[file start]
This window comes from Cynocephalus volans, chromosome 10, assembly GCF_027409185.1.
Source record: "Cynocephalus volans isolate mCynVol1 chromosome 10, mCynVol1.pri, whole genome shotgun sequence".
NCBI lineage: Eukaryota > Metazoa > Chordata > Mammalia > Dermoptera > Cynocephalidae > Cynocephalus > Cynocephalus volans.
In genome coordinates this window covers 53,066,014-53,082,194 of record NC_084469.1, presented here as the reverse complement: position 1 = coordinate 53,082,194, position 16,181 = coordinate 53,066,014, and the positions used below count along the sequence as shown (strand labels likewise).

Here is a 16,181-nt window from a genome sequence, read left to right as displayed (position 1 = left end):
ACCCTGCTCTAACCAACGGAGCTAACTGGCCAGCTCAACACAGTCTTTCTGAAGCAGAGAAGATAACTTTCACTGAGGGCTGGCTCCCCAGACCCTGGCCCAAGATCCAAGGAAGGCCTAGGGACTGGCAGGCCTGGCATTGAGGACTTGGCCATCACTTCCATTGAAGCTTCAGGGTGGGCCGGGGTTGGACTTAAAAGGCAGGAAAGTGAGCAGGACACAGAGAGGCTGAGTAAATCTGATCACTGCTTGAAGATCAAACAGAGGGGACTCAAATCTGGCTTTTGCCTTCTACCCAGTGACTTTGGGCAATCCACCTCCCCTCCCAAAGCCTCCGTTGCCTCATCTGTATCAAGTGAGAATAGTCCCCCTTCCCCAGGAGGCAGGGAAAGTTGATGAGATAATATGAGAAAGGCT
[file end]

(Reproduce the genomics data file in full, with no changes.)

This window comes from Cynocephalus volans, chromosome 10, assembly GCF_027409185.1.
Source record: "Cynocephalus volans isolate mCynVol1 chromosome 10, mCynVol1.pri, whole genome shotgun sequence".
NCBI lineage: Eukaryota > Metazoa > Chordata > Mammalia > Dermoptera > Cynocephalidae > Cynocephalus > Cynocephalus volans.
In genome coordinates this window covers 53,066,014-53,082,194 of record NC_084469.1, presented here as the reverse complement: position 1 = coordinate 53,082,194, position 16,181 = coordinate 53,066,014, and the positions used below count along the sequence as shown (strand labels likewise).

Here is a 16,181-nt window from a genome sequence, read left to right as displayed (position 1 = left end):
ACCCTGCTCTAACCAACGGAGCTAACTGGCCAGCTCAACACAGTCTTTCTGAAGCAGAGAAGATAACTTTCACTGAGGGCTGGCTCCCCAGACCCTGGCCCAAGATCCAAGGAAGGCCTAGGGACTGGCAGGCCTGGCATTGAGGACTTGGCCATCACTTCCATTGAAGCTTCAGGGTGGGCCGGGGTTGGACTTAAAAGGCAGGAAAGTGAGCAGGACACAGAGAGGCTGAGTAAATCTGATCACTGCTTGAAGATCAAACAGAGGGGACTCAAATCTGGCTTTTGCCTTCTACCCAGTGACTTTGGGCAATCCACCTCCCCTCCCAAAGCCTCCGTTGCCTCATCTGTATCAAGTGAGAATAGTCCCCCTTCCCCAGGAGGCAGGGAAAGTTGATGAGATAATATGAGAAAGGCT